Penelope Cruz has yet to convince me that she deserves an acting career, and her performance in this film does nothing to soften my stance. Putting aside the fact that we’ve got a Spanish woman in a role meant for a Greek actress, her speciality appears to be shouting in an annoying fashion while flouting her flawless features. That’s fine if you’re starring in Desperado or The Mask of Zorro, but a supposedly weighty film requires a broader range. To be fair, her character is even less developed than Cage’s (and isn’t particularly likeable to boot), but she was obviously cast for reasons other than her ability to service the role, and that’s a crime which should not go unpunished.

Christian Bale is wasted on an underwritten supporting role which exists solely to add a little spice to the mix, leaving John Hurt as the only actor in the film whose talents are matched to a character that deserves them. He is, as always, a pleasure to watch as he effortlessly assays the role of Pelagia’s father – his craggy features and expressive voice are perfect for the part, and his character, somewhat perversely, possesses a depth that the ostensible leads lack. I’d also be remiss if I didn’t mention David Morrisey’s performance as Weber, a sympathetic and strangely likeable Nazi, and I would suggest that the film would have been much improved if he’d been allocated a greater share of the available screen time.

Once our heroes have concluded their courting rituals, the film gives us a taste of what might have been. For twenty minutes it’s everything the premise promised, with pitched battles, heroism and soul-destroying injustice setting the screen alight. Even here, though, the script misses the boat: the Italian soldiers fade into the background for the majority of the film’s duration, and since we don’t have an investment in their continued survival the impact of the bloodshed is diminished (see Gladiator for a further case study in this unfortunate phenomenon). I would have also liked to see some measure of vengeance enacted (I’m not asking for much here, given the level of melodrama which preceded the climax – simply shooting a scene where the resistance takes out a couple of members of the German high command would have sufficed), but since that would have worked against one of the central messages (the good don’t always prosper) I’ll let it slide.

The one thing the film cannot be faulted for is its ability to capture the atmosphere of the setting. The Cephalonian heat practically radiates from the screen, and every shot tantalises the senses with images of long days and languorous nights spent on the shores of the Ionian Sea. If you close your eyes you can almost taste the ouzo and smell the salty breeze, and I imagine that any local residents who have grown weary of the influx of tourists will be wishing that the crew had taken their equipment elsewhere.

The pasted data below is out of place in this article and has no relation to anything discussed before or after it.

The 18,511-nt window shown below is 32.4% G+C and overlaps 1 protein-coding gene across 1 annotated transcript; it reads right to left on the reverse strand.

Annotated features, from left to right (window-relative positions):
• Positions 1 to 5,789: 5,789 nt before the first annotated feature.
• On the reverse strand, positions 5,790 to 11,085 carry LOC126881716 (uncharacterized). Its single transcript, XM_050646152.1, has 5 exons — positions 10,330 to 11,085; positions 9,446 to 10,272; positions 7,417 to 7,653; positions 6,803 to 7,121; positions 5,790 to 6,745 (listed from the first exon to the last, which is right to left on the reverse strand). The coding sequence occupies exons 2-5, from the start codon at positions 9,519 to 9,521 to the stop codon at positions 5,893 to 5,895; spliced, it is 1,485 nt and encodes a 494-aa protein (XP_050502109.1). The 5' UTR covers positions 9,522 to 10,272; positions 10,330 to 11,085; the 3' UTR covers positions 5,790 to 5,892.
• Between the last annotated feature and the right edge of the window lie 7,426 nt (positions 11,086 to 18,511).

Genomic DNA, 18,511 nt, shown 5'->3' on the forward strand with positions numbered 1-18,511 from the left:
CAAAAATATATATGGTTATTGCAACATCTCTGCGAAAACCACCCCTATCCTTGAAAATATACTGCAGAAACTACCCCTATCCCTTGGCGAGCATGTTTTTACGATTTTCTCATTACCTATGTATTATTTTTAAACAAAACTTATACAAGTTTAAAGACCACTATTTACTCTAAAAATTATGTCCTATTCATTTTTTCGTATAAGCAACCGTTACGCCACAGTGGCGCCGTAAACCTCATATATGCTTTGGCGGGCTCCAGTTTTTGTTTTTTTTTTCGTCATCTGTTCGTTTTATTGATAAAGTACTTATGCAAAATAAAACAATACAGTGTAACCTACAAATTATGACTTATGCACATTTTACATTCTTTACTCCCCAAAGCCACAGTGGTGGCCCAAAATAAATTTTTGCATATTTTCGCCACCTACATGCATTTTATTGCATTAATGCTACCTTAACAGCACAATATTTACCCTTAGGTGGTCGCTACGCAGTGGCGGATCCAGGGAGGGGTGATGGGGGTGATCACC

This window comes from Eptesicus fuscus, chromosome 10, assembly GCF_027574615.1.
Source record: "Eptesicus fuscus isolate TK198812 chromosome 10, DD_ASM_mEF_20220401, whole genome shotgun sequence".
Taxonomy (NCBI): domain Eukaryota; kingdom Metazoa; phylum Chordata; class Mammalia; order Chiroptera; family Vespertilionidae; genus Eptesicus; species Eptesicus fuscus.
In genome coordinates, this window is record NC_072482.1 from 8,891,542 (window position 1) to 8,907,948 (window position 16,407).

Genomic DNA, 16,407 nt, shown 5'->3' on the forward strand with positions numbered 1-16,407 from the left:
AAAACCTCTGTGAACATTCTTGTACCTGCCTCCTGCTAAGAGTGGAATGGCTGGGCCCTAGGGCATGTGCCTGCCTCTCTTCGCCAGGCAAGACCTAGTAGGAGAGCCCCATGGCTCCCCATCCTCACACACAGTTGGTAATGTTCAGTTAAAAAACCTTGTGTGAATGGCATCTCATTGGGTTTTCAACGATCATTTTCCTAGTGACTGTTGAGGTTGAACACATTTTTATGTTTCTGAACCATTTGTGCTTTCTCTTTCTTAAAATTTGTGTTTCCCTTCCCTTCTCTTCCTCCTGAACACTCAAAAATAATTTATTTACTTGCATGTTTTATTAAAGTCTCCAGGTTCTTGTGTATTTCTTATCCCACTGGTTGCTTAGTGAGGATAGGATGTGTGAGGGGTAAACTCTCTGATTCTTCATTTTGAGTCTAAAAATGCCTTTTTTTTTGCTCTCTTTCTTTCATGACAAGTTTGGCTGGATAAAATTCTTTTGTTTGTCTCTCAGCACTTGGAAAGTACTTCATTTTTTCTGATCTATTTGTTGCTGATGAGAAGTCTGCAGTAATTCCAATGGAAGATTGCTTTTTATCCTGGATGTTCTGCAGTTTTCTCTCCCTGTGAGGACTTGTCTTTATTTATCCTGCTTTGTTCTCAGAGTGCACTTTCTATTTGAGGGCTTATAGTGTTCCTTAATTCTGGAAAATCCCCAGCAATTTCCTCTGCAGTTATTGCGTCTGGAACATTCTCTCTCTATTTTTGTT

Unfortunately, if you’re reduced to praising the cinematography in an effort to say something positive about a film then it’s faint praise indeed. Buried within Captain Corelli’s Mandolin there’s a major motion picture event trying to break free, and I can only hope that, many years from now, a band of talented filmmakers revisit the tale of Corelli and Pelagia’s star-crossed love affair and capture the spirit of the song, instead of contenting themselves with a technically proficient but soulless cover.

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originally posted: 08/24/01 10:56:03
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User Comments

6/20/05 GWM Bale forget cruz just spread my legs and stick your hot nine-incher into my wide-open pussy 1 stars
10/21/04 Tracie Smegelski No, it wasn't as good as the book, nothing is ever as good as the book! Not awful either.. 3 stars
5/21/03 JoeSco Better than expected and I was shocked of the truth of what the Germans did to the Italians 4 stars
4/28/03 Jack Bourbon Captain Corelli's Masturbation 1 stars
5/20/02 Kristen Total bore 1 stars
4/03/02 Edfink Lombardo One of the worst movies of 2001...Shitty acting, trite storytelling. Absolutely appalling 1 stars
3/03/02 J Not a bad movie, just a bit overlong. Cage was the best actor here. 3 stars
2/09/02 MOSHONAS.GERRY far way from the beauty of the story 4 stars
12/08/01 Steven Ansell It's terrible! Nothing like the book, and just plain crap! 1 stars
11/03/01 daniboy horrible 2 stars
9/15/01 Joanne Cheetham Dreadful 1 stars
9/11/01 Janine Lay, RN breathtaking scenery, Cage is hot, Cruz's acting sucked, but I was lost in the moment. 4 stars
9/10/01 John Captures the atmosphere of the island and time very well. GOOD MOVIE 4 stars
9/07/01 bub dude desperado was salma hayek and zorro was catherine zeta jones... 2 stars
8/28/01 mara z. crep. 1 stars
8/27/01 Alvaro Espinal-Madrigal Do we really need to see another bad war film? A great war movie cant ever be made.War is.. 2 stars
8/26/01 Belinda Damn shame Ms P Cruz was in this.....she cheapened it. 3 stars
8/26/01 Christina A beautiful account in a trying time 5 stars
8/22/01 Jake Ugh! What melodramatic trash. 1 stars
8/21/01 Danielle A little too long and drawn out 2 stars
8/20/01 Mary No chemistry between characters. Slow and empty. 2 stars
8/19/01 Marguerite very so-so flick. Could have waited for the dvd to come out. 3 stars
8/19/01 Babybelle Nice place shame about the face! 2 stars
8/10/01 kris Poor, simplistic adaptation of the book. A disappointment. 3 stars
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  17-Aug-2001 (R)


  23-Aug-2001 (M)

Directed by
  John Madden

Written by
  Shawn Slovo
  Louis de Bernières

  Nicolas Cage
  Penélope Cruz
  John Hurt
  Christian Bale